A lot of harbor towns have seen better days. As developed economies change and resources realign, industries and the cities or even regions they support quickly rise and fall like the very tide that sweeps in and out of the bay. Fishing isn’t what it once was. In the information age, seafaring, like many methods of transport, has become less important. And the seaports and harbor towns that went along with these industries are in dire conditions in several countries around the world.
Dusseldorf was one such town. Once a mighty shipping port and a key cog in European trade power from the late Roman Empire all the way through the second World War, Dusseldorf was named capital city of the state of North Rhine-Westphalia at the end of the latter. The second half of the 20th Century was not as kind to the city, however.
Like so many industrial cities, the seaports of Dusseldorf were those faced with the steepest decline as the Western economies shifted from manufacturing and transport to information and finance. When one of the city’s largest companies, Mannesmann, closed their operations, many lost their jobs and the harbor itself became dilapidated.
In a bid to bring the surroundings back to life, the East harbor has started the long, deliberate march toward redevelopment, which has already met grand success.
It’s a familiar story: As shipping companies and their associated docks, boats and equipment fall by the wayside, literally into the water they were built on, modern buildings are rising to take their place. Corporations and development firms looking for cheap land with a nice view create feeding frenzies as one after another snap up the abandoned waterfront.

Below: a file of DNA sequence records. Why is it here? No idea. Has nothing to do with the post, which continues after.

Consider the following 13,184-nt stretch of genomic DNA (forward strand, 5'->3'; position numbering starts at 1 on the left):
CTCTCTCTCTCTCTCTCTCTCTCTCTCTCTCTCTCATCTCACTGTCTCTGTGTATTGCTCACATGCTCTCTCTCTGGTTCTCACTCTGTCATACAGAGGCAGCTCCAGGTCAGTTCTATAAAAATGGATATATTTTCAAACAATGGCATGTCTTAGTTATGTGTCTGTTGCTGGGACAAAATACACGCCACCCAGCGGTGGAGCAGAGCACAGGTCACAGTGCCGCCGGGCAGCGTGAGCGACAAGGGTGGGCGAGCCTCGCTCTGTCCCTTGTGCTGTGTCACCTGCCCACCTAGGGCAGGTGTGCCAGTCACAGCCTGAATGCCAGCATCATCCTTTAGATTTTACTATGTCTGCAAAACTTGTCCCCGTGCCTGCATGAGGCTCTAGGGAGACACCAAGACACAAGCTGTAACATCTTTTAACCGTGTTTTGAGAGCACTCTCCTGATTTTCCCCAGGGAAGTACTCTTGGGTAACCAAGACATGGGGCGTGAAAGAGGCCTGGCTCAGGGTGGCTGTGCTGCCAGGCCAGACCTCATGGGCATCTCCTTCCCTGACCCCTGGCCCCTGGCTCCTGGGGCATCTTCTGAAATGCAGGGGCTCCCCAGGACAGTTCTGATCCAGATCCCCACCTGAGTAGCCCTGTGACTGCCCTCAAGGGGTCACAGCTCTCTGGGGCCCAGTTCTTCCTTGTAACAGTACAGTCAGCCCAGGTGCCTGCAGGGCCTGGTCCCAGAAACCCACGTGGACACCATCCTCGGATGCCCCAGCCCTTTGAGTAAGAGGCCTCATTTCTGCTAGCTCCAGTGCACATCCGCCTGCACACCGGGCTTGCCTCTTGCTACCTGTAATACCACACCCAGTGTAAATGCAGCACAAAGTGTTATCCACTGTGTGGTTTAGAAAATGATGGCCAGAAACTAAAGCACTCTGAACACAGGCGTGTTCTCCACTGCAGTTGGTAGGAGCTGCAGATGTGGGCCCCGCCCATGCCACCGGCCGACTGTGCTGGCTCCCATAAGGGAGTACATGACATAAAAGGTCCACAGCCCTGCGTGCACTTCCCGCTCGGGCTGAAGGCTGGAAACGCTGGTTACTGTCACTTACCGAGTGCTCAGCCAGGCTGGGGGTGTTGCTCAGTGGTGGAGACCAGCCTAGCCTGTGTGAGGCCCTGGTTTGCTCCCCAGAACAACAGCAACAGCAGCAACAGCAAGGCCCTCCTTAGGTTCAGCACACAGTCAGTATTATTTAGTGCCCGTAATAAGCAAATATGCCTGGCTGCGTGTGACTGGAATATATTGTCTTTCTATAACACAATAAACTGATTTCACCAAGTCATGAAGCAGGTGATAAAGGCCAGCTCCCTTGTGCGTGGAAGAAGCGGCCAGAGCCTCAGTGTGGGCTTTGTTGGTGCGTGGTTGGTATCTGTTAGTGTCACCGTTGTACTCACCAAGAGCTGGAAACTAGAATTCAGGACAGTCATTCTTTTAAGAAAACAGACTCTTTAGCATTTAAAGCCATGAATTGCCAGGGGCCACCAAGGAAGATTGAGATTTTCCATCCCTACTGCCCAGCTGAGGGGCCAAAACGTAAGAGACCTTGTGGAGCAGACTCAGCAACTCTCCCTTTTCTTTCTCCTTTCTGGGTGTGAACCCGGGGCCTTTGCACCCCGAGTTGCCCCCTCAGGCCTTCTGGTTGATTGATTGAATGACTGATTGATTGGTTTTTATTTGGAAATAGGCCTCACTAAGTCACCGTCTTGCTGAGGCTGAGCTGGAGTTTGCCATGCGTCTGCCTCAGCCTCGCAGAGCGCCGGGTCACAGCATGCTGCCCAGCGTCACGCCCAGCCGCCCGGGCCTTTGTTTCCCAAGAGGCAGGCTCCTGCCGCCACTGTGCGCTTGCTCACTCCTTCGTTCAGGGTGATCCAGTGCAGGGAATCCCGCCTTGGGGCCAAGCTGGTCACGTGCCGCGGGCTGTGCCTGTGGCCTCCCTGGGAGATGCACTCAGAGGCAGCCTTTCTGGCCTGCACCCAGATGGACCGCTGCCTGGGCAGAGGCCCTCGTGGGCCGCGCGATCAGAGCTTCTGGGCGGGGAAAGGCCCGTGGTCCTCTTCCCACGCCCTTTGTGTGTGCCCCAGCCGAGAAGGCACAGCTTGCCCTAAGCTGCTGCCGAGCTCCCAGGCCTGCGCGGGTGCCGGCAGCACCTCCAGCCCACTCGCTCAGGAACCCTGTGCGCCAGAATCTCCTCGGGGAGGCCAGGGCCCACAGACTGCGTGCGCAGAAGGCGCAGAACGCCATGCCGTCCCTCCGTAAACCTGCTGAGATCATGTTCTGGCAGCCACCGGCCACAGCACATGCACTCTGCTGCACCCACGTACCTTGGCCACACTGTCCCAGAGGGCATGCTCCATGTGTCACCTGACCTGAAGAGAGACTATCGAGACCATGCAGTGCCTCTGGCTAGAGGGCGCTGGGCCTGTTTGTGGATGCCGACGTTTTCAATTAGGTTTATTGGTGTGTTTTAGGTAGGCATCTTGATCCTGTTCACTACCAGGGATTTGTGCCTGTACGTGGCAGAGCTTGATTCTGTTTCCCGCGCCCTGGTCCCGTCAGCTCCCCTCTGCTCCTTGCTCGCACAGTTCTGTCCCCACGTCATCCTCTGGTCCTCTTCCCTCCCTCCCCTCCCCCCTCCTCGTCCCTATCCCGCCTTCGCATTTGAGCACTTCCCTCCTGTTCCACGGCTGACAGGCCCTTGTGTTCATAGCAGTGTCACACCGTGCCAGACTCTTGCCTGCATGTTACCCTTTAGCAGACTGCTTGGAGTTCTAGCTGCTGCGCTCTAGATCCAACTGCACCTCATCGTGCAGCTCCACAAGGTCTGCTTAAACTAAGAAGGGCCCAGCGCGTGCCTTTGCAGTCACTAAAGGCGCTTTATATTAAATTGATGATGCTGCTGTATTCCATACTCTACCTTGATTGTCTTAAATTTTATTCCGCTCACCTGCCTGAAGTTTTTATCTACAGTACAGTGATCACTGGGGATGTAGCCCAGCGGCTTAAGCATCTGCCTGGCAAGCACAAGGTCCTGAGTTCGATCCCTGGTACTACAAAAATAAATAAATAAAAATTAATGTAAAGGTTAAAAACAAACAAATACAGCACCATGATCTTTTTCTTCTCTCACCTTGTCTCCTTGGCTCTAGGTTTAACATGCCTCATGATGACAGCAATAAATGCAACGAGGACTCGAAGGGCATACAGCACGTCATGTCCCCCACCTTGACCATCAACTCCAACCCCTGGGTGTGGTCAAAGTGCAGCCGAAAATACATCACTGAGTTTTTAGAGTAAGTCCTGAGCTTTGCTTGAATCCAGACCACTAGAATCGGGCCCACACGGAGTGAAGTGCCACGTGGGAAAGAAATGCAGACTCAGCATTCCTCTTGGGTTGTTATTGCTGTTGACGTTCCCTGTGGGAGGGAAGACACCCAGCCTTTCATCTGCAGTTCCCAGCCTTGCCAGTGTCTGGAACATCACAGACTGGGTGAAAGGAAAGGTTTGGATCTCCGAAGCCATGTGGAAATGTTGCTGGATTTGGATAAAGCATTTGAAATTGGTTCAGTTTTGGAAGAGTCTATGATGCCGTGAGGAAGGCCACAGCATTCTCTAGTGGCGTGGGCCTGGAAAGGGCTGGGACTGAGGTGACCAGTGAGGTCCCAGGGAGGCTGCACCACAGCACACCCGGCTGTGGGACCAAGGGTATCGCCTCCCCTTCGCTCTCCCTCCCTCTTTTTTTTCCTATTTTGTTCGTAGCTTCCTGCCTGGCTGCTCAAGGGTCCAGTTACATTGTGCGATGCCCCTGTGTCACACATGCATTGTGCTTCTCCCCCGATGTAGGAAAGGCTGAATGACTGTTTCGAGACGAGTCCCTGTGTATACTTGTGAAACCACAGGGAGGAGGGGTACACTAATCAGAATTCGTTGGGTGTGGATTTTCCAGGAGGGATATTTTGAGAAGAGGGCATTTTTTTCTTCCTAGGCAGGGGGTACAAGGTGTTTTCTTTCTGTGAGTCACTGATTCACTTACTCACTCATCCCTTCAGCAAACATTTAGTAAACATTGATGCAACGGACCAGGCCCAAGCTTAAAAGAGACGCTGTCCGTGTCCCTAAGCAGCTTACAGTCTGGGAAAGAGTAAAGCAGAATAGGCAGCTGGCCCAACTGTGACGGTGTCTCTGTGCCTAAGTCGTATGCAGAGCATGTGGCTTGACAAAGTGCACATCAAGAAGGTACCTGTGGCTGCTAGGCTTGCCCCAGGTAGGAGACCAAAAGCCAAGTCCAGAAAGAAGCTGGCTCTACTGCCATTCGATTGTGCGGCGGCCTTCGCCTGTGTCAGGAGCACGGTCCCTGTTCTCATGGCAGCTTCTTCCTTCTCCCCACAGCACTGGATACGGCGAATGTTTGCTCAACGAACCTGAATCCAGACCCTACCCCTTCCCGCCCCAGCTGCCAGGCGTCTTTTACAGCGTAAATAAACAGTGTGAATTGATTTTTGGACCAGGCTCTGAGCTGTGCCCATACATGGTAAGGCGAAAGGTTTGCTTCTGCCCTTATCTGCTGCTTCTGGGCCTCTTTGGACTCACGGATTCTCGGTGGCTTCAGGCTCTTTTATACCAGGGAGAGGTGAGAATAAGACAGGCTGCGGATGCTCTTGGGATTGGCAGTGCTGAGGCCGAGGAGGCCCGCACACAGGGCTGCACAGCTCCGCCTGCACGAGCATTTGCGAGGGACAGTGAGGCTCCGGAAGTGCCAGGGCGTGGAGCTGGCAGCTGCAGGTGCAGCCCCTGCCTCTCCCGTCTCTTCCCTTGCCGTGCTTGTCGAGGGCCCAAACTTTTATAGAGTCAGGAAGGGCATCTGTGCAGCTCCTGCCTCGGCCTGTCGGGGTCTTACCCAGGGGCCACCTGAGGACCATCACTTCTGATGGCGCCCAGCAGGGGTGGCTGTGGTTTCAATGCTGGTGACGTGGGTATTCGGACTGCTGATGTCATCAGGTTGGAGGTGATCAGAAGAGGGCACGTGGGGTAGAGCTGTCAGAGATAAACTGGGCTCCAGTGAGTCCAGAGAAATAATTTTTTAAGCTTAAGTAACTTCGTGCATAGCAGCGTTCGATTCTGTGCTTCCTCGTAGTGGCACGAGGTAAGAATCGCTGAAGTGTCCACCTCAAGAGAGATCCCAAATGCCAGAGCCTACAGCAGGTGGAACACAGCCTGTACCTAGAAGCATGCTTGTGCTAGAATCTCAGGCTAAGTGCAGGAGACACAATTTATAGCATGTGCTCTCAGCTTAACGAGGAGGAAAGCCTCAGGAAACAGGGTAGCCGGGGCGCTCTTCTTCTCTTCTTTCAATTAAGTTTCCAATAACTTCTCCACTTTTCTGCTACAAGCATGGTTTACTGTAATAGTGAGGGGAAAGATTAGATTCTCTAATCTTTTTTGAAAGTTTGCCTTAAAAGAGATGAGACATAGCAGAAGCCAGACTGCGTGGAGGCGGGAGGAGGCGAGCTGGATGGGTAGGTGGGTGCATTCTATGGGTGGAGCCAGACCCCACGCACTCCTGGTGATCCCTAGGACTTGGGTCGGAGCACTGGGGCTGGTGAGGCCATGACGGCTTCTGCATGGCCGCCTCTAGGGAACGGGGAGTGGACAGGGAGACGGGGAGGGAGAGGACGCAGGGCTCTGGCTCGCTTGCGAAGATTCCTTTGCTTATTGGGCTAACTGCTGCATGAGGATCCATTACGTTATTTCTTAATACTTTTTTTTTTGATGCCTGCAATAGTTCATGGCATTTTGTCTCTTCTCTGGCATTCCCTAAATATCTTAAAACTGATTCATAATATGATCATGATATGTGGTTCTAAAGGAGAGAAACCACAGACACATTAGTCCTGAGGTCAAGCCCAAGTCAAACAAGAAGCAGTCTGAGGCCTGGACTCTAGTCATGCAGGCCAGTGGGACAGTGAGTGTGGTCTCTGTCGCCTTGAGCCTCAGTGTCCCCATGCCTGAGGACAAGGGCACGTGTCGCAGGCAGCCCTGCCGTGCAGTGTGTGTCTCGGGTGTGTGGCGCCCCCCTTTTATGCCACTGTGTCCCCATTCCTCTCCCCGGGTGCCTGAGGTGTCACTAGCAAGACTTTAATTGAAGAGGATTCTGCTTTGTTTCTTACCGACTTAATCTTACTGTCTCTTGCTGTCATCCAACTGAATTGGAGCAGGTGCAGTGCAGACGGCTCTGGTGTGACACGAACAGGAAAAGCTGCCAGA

Now, Dusseldorf Harbor is home to some spectacular postmodern architecture, including buildings by the architect most closely associated with contemporary status symbols signifying corporate success: Frank Gehry.
Easily the most famous buildings in the new-look Dusseldorf Harbor are three twisted constructions by Gehry, spiraling and stretching into the sky in his iconic style, their mirrored walls and matte white finishes symbolizing the modernist aspirations of the harbor. They may not be as obviously utilitarian as the shipyards of old, but the gleaming facades do illustrate the newly stated purpose of the local harborside industry.
Dusseldorf never lost its status as a hub of art, finance and business on the Rhine, and the declining harbor was out of step with the rest of the city for quite a while. But now, due to the redevelopment spearheaded by the Gehry buildings, a higher tide seems to be rolling back into Dusseldorf Harbor.
Know Before You Go
East Harbor, Dusseldorf Media buildings